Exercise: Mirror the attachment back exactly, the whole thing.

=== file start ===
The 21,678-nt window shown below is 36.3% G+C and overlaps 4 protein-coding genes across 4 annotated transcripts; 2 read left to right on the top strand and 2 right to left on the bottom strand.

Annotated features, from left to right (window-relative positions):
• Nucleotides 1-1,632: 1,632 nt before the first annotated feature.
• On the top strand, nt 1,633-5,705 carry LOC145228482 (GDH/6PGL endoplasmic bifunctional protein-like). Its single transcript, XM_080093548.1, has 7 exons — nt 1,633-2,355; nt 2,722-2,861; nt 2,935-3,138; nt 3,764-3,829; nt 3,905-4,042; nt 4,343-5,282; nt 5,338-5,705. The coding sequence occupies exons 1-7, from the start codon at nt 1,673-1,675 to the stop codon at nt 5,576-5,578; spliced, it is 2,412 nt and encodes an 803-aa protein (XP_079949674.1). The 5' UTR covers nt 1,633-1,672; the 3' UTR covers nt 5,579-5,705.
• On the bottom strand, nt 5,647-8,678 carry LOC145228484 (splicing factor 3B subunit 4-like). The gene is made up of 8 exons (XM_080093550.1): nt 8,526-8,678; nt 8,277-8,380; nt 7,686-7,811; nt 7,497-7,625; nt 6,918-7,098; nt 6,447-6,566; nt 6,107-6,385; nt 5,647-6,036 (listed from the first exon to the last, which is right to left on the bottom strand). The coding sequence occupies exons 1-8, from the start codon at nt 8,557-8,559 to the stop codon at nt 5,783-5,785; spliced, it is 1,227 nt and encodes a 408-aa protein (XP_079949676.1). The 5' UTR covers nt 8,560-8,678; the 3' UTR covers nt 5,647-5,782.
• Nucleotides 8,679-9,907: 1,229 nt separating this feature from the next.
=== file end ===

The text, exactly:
The 21,678-nt window shown below is 36.3% G+C and overlaps 4 protein-coding genes across 4 annotated transcripts; 2 read left to right on the top strand and 2 right to left on the bottom strand.

Annotated features, from left to right (window-relative positions):
• Nucleotides 1-1,632: 1,632 nt before the first annotated feature.
• On the top strand, nt 1,633-5,705 carry LOC145228482 (GDH/6PGL endoplasmic bifunctional protein-like). Its single transcript, XM_080093548.1, has 7 exons — nt 1,633-2,355; nt 2,722-2,861; nt 2,935-3,138; nt 3,764-3,829; nt 3,905-4,042; nt 4,343-5,282; nt 5,338-5,705. The coding sequence occupies exons 1-7, from the start codon at nt 1,673-1,675 to the stop codon at nt 5,576-5,578; spliced, it is 2,412 nt and encodes an 803-aa protein (XP_079949674.1). The 5' UTR covers nt 1,633-1,672; the 3' UTR covers nt 5,579-5,705.
• On the bottom strand, nt 5,647-8,678 carry LOC145228484 (splicing factor 3B subunit 4-like). The gene is made up of 8 exons (XM_080093550.1): nt 8,526-8,678; nt 8,277-8,380; nt 7,686-7,811; nt 7,497-7,625; nt 6,918-7,098; nt 6,447-6,566; nt 6,107-6,385; nt 5,647-6,036 (listed from the first exon to the last, which is right to left on the bottom strand). The coding sequence occupies exons 1-8, from the start codon at nt 8,557-8,559 to the stop codon at nt 5,783-5,785; spliced, it is 1,227 nt and encodes a 408-aa protein (XP_079949676.1). The 5' UTR covers nt 8,560-8,678; the 3' UTR covers nt 5,647-5,782.
• Nucleotides 8,679-9,907: 1,229 nt separating this feature from the next.